What is Atypical Fibroxanthoma?
Atypical Fibroxanthoma (AFX) is a rare type of skin cancer that often appears as a firm, reddish-brown or pink bump on the skin, typically on sun-exposed areas such as the face, scalp, ears, and arms. Although it looks aggressive under the microscope, it’s relatively benign in behavior, meaning it doesn’t typically spread to other parts of the body.
Signs and symptoms of Atypical Fibroxanthoma
Atypical Fibroxanthoma (AFX) often presents as a raised, reddish-brown or pink bump on the skin’s surface. Keep an eye out for changes in color, size, or texture of existing skin lesions, as these could signal AFX.
Additionally, be alert to any bleeding, itching, or pain associated with growths, as these symptoms might indicate a need for medical evaluation. While AFX is generally not life-threatening, recognizing these signs early and seeking dermatologist advice can lead to effective management and peace of mind.
Who usually gets Atypical Fibroxanthoma?
Atypical Fibroxanthoma (AFX) predominantly appears in fair or light skin individuals. This particular skin condition tends to emerge more frequently as people age, especially when they reach their 70s and 80s. The incidence of AFX is noticeably higher in men compared to women, making gender another noteworthy factor in its occurrence.
However, while age and gender play roles in the development of AFX, genetics doesn’t seem to. Unlike many conditions where family history can indicate susceptibility, AFX doesn’t follow that pattern. It’s not a condition passed down from generation to generation, meaning it’s not hereditary. This distinction is crucial for families where a member is diagnosed, as it helps understand the risks for the younger generation.
How do dermatologists treat Atypical Fibroxanthoma?
Dermatologists primarily treat Atypical Fibroxanthoma (AFX) through surgical procedures. The most common method is an excision, where the dermatologist removes the tumor along with a small margin of the surrounding healthy skin to eliminate all cancerous cells.
Another surgical procedure that can be employed is Mohs micrographic surgery. In this method, the surgeon removes the tumor layer by layer, examining each layer under the microscope until no abnormal cells remain. This approach is especially useful for tumors in cosmetically sensitive areas because it helps preserve as much healthy skin as possible.
After the removal, the wound might be closed with stitches, or sometimes a skin graft might be needed if a large skin area is removed. Post-surgical care is essential to ensure proper healing and to monitor for any signs of recurrence. In most cases, if the AFX is fully removed, the prognosis is very good, and the chance of it returning is low.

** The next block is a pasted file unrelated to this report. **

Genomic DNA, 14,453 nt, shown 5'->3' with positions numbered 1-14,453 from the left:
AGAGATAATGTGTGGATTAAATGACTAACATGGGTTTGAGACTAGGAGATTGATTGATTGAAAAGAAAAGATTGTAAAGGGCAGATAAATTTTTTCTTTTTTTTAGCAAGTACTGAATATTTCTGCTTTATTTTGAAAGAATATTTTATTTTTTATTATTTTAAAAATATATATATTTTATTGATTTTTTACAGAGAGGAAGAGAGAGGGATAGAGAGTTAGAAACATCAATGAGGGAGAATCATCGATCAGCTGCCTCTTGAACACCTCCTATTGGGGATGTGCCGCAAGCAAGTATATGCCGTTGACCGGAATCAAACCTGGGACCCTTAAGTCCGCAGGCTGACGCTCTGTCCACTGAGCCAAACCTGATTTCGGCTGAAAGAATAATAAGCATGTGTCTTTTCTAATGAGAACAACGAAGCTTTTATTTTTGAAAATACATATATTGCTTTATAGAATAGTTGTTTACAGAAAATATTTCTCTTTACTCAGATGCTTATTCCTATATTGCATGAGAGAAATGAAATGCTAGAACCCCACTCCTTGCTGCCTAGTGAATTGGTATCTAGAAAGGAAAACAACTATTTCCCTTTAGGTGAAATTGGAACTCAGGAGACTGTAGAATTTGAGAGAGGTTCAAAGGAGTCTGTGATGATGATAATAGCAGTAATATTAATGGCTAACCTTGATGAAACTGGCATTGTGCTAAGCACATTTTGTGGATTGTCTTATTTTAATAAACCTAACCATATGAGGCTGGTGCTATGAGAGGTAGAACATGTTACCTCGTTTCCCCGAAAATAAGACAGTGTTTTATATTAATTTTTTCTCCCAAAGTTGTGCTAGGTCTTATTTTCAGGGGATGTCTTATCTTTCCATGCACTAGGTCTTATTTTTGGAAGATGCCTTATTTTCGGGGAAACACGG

What to expect after treatment of Atypical Fibroxanthoma?
Patients can expect a recovery period after treatment for Atypical Fibroxanthoma (AFX), especially if surgery is performed.
Here’s what typically follows:
- Wound Healing: The surgical site will need time to heal. Depending on the size and location of the removed tumor, this might involve simple wound care, like cleaning and dressing the area, or more specialized care if a skin graft is used.
- Scarring: As with any surgery, there’s the possibility of scarring. However, the appearance of scars can often be minimized with proper wound care and the use of certain creams or ointments recommended by the dermatologists.
- Follow-up Visits: Regular check-ups with the dermatologist. These visits allow the dermatologist to ensure the wound is healing properly and to monitor for any signs of AFX recurrence or other skin conditions.
- Potential for Recurrence: While AFX doesn’t frequently return after successful treatment, it’s important to remain vigilant. Patients should regularly self-examine their skin and report any new or changing growths to their dermatologist.
- Sun Protection: Since sun exposure is a risk factor for AFX, dermatologists often advise patients to adopt rigorous sun protection habits. This includes using sunscreen, wearing protective clothing, and avoiding excessive sun exposure, especially during peak UV hours.
FAQ About Atypical Fibroxanthoma
Is AFX Painful?
AFX growths are typically not painful. However, if they become irritated due to friction, injury, or other factors, they might cause discomfort or pain.
Are There Non-Surgical Treatment Options for AFX?
While surgical removal is the most common approach, some cases might be treated with radiation therapy or other methods. Your dermatologist will determine the best option for your specific situation.
Can AFX Spread to Other Parts of the Body?
AFX is considered to be locally aggressive, meaning it can grow into nearby tissues, but it typically does not metastasize or spread to distant organs like some other cancers.
Are There Long-Term Effects After AFX Removal?
The primary concern after successful AFX removal is wound healing and minimizing scarring. In most cases, patients can expect a full recovery with proper care.
Is there a dermatologist near me in Cincinnati that offers treatment for Atypical Fibroxanthoma?
Yes. At our Cincinnati dermatology office we offer treatment for Atypical Fibroxanthoma to patients from Cincinnati and the surrounding area. Contact our office today to schedule an appointment.